People who complain that baseball is too slow have never watched The Out-of-Door Academy play.
Or at least they haven't seen this year's ODA team. The Thunder is in its first season under Head Coach Mike Matthews, who was previously an assistant under former coach Tim Orlosky. Matthews has the Thunder's offense in full swing.
Through March 19, ODA was 10-1 and averaging 9.6 runs scored per game. The Thunder has scored double-digit runs in six of its 11 games. ODA's only loss was a 3-2 defeat to Braden River High in extra innings (eight) on March 9. Braden River is 10-1 and a much bigger school (Class 6A) than ODA (Class 2A).
I saw the power of ODA's lineup in the team's 16-3 win March 17 against the Community School of Naples. It was not just the amount of solid contact, but the team's approach that impressed me. ODA is aggressive. Thunder batters see a pitch they like and they take massive cuts with no hesitation.
Senior third baseman Tanner Fairchild, a lefty hitter, turned on a pitch with the quickness of David Ortiz, sending a home run over the right field fence. I knew it was gone as soon as I heard the explosive ping sound as the ball left Fairchild's bat.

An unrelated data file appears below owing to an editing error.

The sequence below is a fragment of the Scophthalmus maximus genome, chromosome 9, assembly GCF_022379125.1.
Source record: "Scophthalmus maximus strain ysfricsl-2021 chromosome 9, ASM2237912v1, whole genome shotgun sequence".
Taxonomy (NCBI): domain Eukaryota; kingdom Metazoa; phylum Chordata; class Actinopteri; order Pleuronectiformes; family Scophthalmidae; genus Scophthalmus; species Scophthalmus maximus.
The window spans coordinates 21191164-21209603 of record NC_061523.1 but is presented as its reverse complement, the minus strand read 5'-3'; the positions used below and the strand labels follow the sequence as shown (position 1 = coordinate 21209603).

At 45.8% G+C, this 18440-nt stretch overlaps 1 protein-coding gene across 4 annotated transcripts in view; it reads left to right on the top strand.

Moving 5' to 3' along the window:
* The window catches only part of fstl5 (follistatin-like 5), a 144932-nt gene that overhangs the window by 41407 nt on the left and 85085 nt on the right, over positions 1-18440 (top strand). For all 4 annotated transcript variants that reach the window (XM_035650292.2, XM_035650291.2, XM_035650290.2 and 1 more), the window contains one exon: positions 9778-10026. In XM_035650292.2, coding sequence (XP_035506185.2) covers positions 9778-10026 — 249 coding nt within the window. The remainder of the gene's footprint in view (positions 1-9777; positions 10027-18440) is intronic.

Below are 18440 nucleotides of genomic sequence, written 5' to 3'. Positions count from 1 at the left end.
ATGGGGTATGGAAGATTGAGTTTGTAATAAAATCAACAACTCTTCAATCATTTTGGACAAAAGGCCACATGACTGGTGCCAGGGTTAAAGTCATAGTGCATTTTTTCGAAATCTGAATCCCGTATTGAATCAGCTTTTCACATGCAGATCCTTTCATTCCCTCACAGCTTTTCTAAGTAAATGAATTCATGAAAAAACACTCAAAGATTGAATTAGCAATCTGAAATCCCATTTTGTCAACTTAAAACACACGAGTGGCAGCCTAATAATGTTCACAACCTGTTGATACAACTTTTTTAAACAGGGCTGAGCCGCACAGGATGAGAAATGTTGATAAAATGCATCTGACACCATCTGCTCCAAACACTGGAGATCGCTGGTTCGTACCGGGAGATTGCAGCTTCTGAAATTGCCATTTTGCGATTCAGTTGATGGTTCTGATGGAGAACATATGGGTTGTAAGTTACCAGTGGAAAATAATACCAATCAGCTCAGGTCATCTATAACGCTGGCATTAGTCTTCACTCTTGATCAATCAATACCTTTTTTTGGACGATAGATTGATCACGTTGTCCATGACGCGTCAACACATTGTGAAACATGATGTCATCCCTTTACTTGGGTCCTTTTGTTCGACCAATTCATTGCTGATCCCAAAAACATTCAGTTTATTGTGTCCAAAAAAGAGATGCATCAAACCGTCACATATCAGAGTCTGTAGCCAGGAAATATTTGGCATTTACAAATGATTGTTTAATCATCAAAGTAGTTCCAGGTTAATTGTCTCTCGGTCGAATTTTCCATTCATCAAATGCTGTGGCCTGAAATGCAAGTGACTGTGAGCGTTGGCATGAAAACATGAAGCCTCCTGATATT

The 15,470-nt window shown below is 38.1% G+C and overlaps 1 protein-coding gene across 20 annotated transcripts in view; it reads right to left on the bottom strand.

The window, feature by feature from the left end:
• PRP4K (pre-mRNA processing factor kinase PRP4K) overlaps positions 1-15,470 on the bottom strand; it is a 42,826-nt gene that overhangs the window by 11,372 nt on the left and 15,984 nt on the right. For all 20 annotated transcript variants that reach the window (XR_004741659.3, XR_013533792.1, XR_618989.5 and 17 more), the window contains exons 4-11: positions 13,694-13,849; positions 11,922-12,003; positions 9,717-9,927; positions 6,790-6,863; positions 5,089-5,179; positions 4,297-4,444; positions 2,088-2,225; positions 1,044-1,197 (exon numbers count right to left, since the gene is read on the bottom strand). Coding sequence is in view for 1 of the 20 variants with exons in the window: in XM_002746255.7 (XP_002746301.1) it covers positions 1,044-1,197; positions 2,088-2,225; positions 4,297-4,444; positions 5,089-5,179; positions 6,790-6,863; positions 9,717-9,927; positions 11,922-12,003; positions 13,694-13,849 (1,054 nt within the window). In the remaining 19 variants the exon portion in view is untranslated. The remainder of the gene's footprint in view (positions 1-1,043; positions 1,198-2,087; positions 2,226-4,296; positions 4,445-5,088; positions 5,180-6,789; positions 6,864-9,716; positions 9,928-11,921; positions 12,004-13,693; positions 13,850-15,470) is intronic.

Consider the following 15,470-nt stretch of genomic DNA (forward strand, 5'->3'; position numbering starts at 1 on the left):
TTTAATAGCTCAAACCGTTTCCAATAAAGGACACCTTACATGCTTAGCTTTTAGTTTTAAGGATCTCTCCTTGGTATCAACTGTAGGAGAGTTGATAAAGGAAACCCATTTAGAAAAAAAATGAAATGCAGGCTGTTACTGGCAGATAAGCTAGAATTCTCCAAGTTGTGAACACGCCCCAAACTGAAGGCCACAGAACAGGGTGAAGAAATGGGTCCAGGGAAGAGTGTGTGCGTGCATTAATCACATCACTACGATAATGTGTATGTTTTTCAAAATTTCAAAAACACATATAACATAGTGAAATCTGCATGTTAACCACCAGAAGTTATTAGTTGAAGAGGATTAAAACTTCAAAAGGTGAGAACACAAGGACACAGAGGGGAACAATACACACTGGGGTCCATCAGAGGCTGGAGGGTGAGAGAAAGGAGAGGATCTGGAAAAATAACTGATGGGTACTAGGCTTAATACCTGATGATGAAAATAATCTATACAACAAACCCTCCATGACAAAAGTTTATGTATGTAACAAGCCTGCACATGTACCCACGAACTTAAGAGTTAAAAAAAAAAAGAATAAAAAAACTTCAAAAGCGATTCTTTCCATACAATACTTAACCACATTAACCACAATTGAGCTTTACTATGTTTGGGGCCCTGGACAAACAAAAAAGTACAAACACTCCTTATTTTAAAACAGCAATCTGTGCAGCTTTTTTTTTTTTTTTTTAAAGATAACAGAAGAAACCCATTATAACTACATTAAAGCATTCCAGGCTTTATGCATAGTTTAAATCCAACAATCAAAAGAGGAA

ODA also steals bases at a prolific clip. That's part of their strategy, Matthews said. ODA plays its best when going at full speed?
"They need to have that approach day in and day out," Matthews said.
The players are buying what Matthews is selling.
"In the past, we've been solid defensively," junior outfielder Logan Tribble said. "We've kept the runs against us to a minimum, but we've lacked on offense. This year we've racked up the hits. That's going to be the thing that gets us over the top."
Tribble said the Thunder players have been attacking fastballs early in the count. It's made a world of difference, Tribble said.
ODA still has the pitching. The Thunder has two NCAA DI commits on the mound in sophomore right-hander Luke Geske, who is committed to the University of Miami, and junior left-hander Josh Cone, who is committed to Stetson University. As dominant as the bats have been, ODA's pitching staff has matched them, averaging just 1.4 runs allowed per game.
Matthews said he could not have hand-picked a better start to his first season at the helm. That's a credit to his players and his coaching staff, he said. A humble response, but clearly something is different at ODA than in years past, and I doubt it being Matthews' first season is a coincidence.
I especially love high school baseball games where teams refuse to play timid. Why bunt with a runner on second when you can smash a double? To that end, watching ODA has been some of the most fun I've had watching baseball in a long time. I'd keep my eye on them if I was a local fan. In the 2018-2019 season — the last full season ODA got to play — the Thunder reached the regional finals before losing 6-5 to Canterbury High in extra innings. I think this year's team can go farther